Township Councillor Petrina Arnason called for a new study on turning the major thoroughfare into a fully four-laned road. Thousands have moved to Willoughby since the last study in 2015. (Langley Advance files)

LETTER: Former Langley councillor offers suggestion for road congestion

Three-pronged approach needed to fixing 208th Street corridor, according to Steve Ferguson.

Dear Editor,

Regarding your article [Langley Township mulls new study on 208th Street widening, Feb. 22, Langley Advance], I believe that there can be indeed a solution to this congested roadway.

However the following important points needs to be taken into consideration. The roadway should be broken down into I suggest three sections.

Firstly, the 208th Street section between 80th Avenue north and the new twinned overpasses:

I believe this section should be addressed immediately because the new overpass is nearly completed and four lanes should be constructed in concert with it. The public are expecting it to be four lanes and it makes sense.

The second section of 208th Street should be from 72nd to 80th Avenue:

This second [strip] has many different property owners and will need to be negotiated taking into consideration existing applications in the works and owners who are still contemplating development.

And the third section should be from 64th to 72nd Avenue:

Some sections of this road are in the ALR and will need to be negotiated through this government agency.

To pay for the 208th Street roadworks, the Township of Langley needs to consider the following:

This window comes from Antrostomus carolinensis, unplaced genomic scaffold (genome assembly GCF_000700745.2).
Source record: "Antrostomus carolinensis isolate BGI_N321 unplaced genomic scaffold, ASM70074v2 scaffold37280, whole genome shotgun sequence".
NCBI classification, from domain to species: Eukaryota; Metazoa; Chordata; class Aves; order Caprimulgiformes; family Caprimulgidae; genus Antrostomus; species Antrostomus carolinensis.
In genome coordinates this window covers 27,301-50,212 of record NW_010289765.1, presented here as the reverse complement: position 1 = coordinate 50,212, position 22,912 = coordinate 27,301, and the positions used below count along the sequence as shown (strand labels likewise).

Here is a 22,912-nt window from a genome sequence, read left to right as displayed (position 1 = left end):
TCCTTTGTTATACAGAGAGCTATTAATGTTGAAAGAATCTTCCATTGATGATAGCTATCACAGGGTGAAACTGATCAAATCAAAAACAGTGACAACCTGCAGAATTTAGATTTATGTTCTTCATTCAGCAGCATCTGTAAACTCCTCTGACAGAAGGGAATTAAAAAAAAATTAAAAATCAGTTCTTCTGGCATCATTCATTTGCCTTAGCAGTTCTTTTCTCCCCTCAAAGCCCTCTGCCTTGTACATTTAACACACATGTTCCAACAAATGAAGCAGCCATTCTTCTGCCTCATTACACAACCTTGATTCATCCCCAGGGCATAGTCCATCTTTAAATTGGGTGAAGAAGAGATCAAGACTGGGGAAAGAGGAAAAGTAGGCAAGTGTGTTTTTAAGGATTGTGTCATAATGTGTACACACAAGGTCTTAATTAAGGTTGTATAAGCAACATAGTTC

• Partnerships with other levels of government whether regional district, TransLink, provincial, or federal governments.

• Development Cost Charge (DCC’s) paybacks to landowners in return for property given up for roadworks along the 208th Street corridor.

• Expropriation of land for roads (something expensive and often difficult to do)

• Borrowing for Roadworks (short term only, where pay back would be acquired when landowners develop)

• Public/private partnerships… where a landowner would work with the Township of Langley to put in the services and be given an incentive prior to developing their property (services first, buildings later). This would increase the value of their property.

If all of these measures can be put into play in a timely manner, I believe the 208th Street corridor can indeed become four lanes sooner than later.

However, it can’t be on the backs of huge tax increases and long-term debt.

Steve Ferguson, former Township councillor and Langley resident

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